I wish I could tell you that it is “easy-peasy-lemon-squeezy” (as my 5-yr-old likes to say) to parent children who have been adopted or to be a foster parent. I’d love to say that once a child enters your home either for foster care or adoption, all problems go away and it’s just downhill and smooth sailing from there. It would be fantastic for me to declare that I never second guess myself and that we are all about lollipops, rainbows, and laughter. However, if I were to say any of these things, my words would be false. They would not bear a truthful witness to what it is to be a parent through adoption.
A few months ago, I started praying/speaking these words to God, “What do you want me to do with my life?” “What do you want from me?” One morning while praying, I heard the words, “BE BOLD.” A little startled at the immediate response, I asked, “What do you mean?”
“BE BOLD.” The words were clear, concise and not complicated.
Several months have passed and to be honest, I just kind of ignored this answer. I know the Lord told me to be bold but it was just too simple of a declaration. I am a detail-oriented person and the two-word response to my prayer just didn’t cut it.
With the dawning of a New Year, the Lord’s answer of “Be bold” has never strayed too far from my mind. I wonder, friend, if His words are not only meant for my ears but also for yours.
For prospective foster and adoptive families, you need to know that being bold is imperative. It’s more than just declaring an injustice in what you are witnessing. It requires a stillness of faith AND a movement of courage.
Being bold, in the sight of others who do not understand, is necessary.
When you are asked, “Why in the world would you want to do that?” be bold.
When people say to you, “I would never subject my own kids to that,” be bold.
When you are quivering in fear over what is going to happen with a child you love, be bold.
When you have the opportunity to love on biological parents, please, by all means, be bold.
Foster parenting and adoption both have this funny way of knocking people to their knees. We fall down time and again, but we get up. We wonder what we are doing and why in the heck are we doing it, but we keep on. In the face of many obstacles and trials, we stand up. We are bold.
When parenting children who come from extremely difficult situations, we learn of our own blessings and our own stumbling blocks. Their histories collide with ours and we realize how different life could have been for us if we were handed down the same hardships these children have been dealt.
I know the saying of “What would happen if you weren’t afraid?” It’s fine and everything but I like this version better: “What would happen if you were bold?”
Since we have such a hope, we are very bold…
2 Corinthians 3:12
How could your courage and boldness literally change the course of a child’s or adult’s life?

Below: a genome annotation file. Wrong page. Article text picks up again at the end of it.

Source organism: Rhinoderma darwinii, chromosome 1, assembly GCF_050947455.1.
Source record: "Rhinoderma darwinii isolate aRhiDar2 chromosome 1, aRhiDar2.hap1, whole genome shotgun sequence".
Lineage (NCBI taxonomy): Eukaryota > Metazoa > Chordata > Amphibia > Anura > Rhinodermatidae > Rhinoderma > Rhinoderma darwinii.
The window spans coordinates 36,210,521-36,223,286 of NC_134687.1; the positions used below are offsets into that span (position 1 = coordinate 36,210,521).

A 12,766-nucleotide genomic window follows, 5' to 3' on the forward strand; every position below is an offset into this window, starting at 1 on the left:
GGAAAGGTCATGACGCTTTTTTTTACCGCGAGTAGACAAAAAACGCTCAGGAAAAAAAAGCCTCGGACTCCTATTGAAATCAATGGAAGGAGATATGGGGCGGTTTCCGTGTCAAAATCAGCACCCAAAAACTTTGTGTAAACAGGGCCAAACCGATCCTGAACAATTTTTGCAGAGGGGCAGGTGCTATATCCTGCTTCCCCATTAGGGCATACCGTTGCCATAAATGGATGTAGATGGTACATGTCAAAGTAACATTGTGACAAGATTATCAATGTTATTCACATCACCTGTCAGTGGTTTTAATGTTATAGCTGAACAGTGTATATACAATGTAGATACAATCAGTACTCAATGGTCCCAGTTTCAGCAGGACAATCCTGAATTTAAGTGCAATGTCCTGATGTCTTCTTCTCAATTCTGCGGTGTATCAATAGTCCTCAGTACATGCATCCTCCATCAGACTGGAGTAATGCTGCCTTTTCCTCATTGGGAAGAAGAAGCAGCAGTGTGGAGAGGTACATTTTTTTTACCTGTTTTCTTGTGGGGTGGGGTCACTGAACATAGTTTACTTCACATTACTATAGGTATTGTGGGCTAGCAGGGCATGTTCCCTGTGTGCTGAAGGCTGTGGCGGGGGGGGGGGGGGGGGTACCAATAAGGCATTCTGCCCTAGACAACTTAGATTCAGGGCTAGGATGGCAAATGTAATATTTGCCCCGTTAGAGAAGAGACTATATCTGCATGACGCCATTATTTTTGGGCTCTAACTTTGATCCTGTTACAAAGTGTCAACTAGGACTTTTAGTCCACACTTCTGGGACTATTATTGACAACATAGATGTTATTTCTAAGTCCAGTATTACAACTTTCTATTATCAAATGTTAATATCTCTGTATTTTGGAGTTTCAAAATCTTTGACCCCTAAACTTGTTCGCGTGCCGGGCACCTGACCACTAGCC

What would your boldness show to children who look up to you?
How could you make an eternal difference for someone?
What if you took that darned thing called infertility, grabbed it by the neck and said, “No. I’m not going down that way”?
What if you become a foster parent and take in kiddos that absolutely soak up your love and attention?
What if you step outside of your preconceived comfort zone and foster a large sibling group, older youth or ones with special needs?
What could happen if you decide tomorrow to wake up declaring that boldness is the only way to live?
We are on our way into a new year. We don’t know what we will have to face or overcome as the year unfolds, but let’s live this year with a boldness that leaves an impression.
Shine your light, friends.
In the same way, let your light shine before others, that they may see your good deeds and glorify your Father in heaven.
If you are considering foster care or adoption, my wish is that fear would not stop you. It isn’t easy, but it is so worth.
Goal for the coming year: Let others see that boldly living and courageously loving is a remarkable way to live.
Caroline is a mother to three children through adoption, and a strong advocate for foster care. At the age of eleven, Caroline underwent an emergency hysterectomy in order to save her life. Since then, she has known that she would never have biological children.
In 2006, Caroline and her husband, Bruce, became foster parents and quickly accepted the placement of a newborn baby boy. Through their journey of foster care, they learned so much about the needs of children, and were greatly humbled by the experience. They went on to adopt their daughter after fostering her, and recently adopted their youngest boy in 2013.
Currently, Caroline works for a Christian child welfare agency in Missouri. Caroline shares her life experience about foster care, adoption, barrenness, and faith on her blog, Barren to Blessed.